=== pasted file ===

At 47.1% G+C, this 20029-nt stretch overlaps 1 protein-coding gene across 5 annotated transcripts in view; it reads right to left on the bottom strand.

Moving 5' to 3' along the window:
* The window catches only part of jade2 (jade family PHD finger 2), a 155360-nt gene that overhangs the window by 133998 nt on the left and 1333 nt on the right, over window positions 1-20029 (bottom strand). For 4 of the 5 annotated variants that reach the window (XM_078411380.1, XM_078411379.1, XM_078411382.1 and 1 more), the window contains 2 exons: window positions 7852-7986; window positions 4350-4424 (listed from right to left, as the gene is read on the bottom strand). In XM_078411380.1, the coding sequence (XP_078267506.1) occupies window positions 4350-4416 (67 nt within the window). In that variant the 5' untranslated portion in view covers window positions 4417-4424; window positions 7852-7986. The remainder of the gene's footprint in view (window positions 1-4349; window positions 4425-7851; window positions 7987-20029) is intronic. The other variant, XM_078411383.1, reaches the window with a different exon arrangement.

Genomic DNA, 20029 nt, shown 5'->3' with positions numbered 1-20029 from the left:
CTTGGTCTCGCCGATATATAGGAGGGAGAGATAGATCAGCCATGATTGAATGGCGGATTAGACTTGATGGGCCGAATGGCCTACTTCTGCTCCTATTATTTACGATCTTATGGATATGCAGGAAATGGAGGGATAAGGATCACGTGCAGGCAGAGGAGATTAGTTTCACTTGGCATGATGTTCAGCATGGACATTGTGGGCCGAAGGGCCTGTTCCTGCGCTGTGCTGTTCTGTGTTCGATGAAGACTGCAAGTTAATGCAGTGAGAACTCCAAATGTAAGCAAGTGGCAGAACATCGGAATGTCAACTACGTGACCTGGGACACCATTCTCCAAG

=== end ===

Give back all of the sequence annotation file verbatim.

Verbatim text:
At 47.1% G+C, this 20029-nt stretch overlaps 1 protein-coding gene across 5 annotated transcripts in view; it reads right to left on the bottom strand.

Moving 5' to 3' along the window:
* The window catches only part of jade2 (jade family PHD finger 2), a 155360-nt gene that overhangs the window by 133998 nt on the left and 1333 nt on the right, over window positions 1-20029 (bottom strand). For 4 of the 5 annotated variants that reach the window (XM_078411380.1, XM_078411379.1, XM_078411382.1 and 1 more), the window contains 2 exons: window positions 7852-7986; window positions 4350-4424 (listed from right to left, as the gene is read on the bottom strand). In XM_078411380.1, the coding sequence (XP_078267506.1) occupies window positions 4350-4416 (67 nt within the window). In that variant the 5' untranslated portion in view covers window positions 4417-4424; window positions 7852-7986. The remainder of the gene's footprint in view (window positions 1-4349; window positions 4425-7851; window positions 7987-20029) is intronic. The other variant, XM_078411383.1, reaches the window with a different exon arrangement.

Genomic DNA, 20029 nt, shown 5'->3' with positions numbered 1-20029 from the left:
CTTGGTCTCGCCGATATATAGGAGGGAGAGATAGATCAGCCATGATTGAATGGCGGATTAGACTTGATGGGCCGAATGGCCTACTTCTGCTCCTATTATTTACGATCTTATGGATATGCAGGAAATGGAGGGATAAGGATCACGTGCAGGCAGAGGAGATTAGTTTCACTTGGCATGATGTTCAGCATGGACATTGTGGGCCGAAGGGCCTGTTCCTGCGCTGTGCTGTTCTGTGTTCGATGAAGACTGCAAGTTAATGCAGTGAGAACTCCAAATGTAAGCAAGTGGCAGAACATCGGAATGTCAACTACGTGACCTGGGACACCATTCTCCAAG